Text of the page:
Subscribe to AIP newsletter
Sing up for exclusive casino bonus, offers, and the latest news directly in your inbox.
The Australian gambling industry was rocked by yet another major scandal this week. New South Wales gambling regulator has ruled that Star Entertainment is unfit to hold a license. This comes after a lengthy investigation into the company’s business practices. Among the findings are instances of accounting fraud and violations of anti-money laundering protocols.
Back in June, the NSW Independent Casino Commission (NICC) announced they were wrapping up its investigation of Star Entertainment Group. The results became available to the public this week, and they are not good for the company. According to the report, there are significant “governance, risk, and cultural failure” at Star Casino Sydney.
Among the findings was evidence of blatant accounting fraud. The casino is guilty of expensing large amounts of cash, claiming they were “hotel expenses.” According to reports, the company expensed around AU$900 million in gambling proceeds.
One of the most damning findings for the casino was violations of anti-money laundering protocols. The majority of the illegal activity was done in a secret room in the casino. To further disguise the activities of the room, a separate casino cage was operated for that area. The company allegedly permitted known members of organised crime to gamble at the casino.
NICC Chief Commissioner Phillip Crawford spoke on the report, stating, “The report is, quite frankly, shocking. It provides evidence of an extensive compliance breakdown in key areas of (Star’s) business.”
If we go by past history, it is likely that Star Entertainment Group will have its license suspended following this report. Looking back to the saga of Crown Resorts, the company temporarily had its licence suspended following investigations into its operations. They were able to regain their licence after the casino was sold.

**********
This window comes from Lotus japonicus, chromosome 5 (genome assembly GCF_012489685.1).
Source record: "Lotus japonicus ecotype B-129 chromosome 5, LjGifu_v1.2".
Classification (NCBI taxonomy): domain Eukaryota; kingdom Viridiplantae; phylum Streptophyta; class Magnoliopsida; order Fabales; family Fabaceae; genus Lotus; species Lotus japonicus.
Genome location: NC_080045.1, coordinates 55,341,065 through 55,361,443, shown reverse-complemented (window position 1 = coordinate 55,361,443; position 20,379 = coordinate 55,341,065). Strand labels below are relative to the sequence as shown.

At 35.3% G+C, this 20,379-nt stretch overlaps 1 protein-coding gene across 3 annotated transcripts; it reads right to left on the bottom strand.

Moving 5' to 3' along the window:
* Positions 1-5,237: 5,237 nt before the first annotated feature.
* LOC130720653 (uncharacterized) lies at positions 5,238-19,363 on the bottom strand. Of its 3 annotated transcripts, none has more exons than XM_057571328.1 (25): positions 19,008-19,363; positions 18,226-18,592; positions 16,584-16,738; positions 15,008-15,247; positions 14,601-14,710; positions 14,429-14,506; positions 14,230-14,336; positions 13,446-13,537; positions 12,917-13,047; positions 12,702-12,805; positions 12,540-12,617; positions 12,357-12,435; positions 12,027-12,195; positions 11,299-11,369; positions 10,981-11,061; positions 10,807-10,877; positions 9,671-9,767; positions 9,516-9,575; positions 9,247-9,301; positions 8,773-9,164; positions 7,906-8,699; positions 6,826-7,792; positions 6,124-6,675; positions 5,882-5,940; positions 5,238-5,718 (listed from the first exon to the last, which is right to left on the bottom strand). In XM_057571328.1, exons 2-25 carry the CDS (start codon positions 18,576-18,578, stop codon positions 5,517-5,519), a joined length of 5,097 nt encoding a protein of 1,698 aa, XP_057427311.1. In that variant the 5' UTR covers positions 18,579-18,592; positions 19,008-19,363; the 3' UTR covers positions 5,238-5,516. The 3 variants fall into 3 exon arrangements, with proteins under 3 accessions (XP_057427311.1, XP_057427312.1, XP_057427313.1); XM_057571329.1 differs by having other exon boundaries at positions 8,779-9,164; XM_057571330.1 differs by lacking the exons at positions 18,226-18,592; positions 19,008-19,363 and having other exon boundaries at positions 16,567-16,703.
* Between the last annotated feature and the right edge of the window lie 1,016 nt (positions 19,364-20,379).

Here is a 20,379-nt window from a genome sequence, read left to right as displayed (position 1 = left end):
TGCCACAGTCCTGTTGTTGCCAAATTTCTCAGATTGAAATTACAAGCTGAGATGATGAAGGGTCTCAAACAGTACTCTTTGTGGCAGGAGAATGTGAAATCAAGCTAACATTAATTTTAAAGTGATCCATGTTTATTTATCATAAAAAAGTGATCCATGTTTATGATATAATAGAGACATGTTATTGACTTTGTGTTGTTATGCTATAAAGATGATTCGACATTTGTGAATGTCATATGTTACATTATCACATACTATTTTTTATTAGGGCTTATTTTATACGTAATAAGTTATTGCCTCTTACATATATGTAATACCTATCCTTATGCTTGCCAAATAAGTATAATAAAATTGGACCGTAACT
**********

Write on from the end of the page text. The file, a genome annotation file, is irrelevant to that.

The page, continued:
However, the situations at Star Entertainment Group and Crown Casino are vastly different. Star Entertainment Group has openly admitted that they committed violations. Also, they don’t have a major stockholder trying to secretly operate the casino.
The NICC may opt to suspend Star’s licence, or it may opt to go the route of probation. If the company goes on probation, it must prove that it can follow money-laundering guidelines and any other administrative requirements from by regulators.
Star Entertainment has 14 days to respond to the report from the NICC. After their response, the regulator will make its final determination.
Star’s legal issues will not be wrapping up with the NSW probe. Following the report from the NICC, Queensland will begin its investigation into Star’s operations in the region. Star operates Treasury Casino & Hotel and The Star Gold Coast. The company also operates Gold Coast Convention & Exhibition Center.
It is reasonable to assume that if Star Sydney was committing violations, then similar violations are also occurring in Queensland. Both AUSTRAC and the Office of Liquor and Gaming Regulation are investigating the casinos. Now the Attorney General’s office is joining them.
Queensland’s Attorney General Shannon Fentiman is ordering an investigation into Star Entertainment. This comes on the heels of the NSW report. Originally, Fentiman abstained from investigating the casinos. However, after the NSW report, she is opting to open the investigation.
In addition to the properties already managed, Star is currently working on a development in Queen’s Wharf. The company has considerable expenditures already invested into the property and stands to lose a significant sum should it lose its licence in Queensland.
If the Queensland investigation runs on a similar timetable as the NSW investigation, it may be early 2023 before we receive data on any wrongdoing by the casino.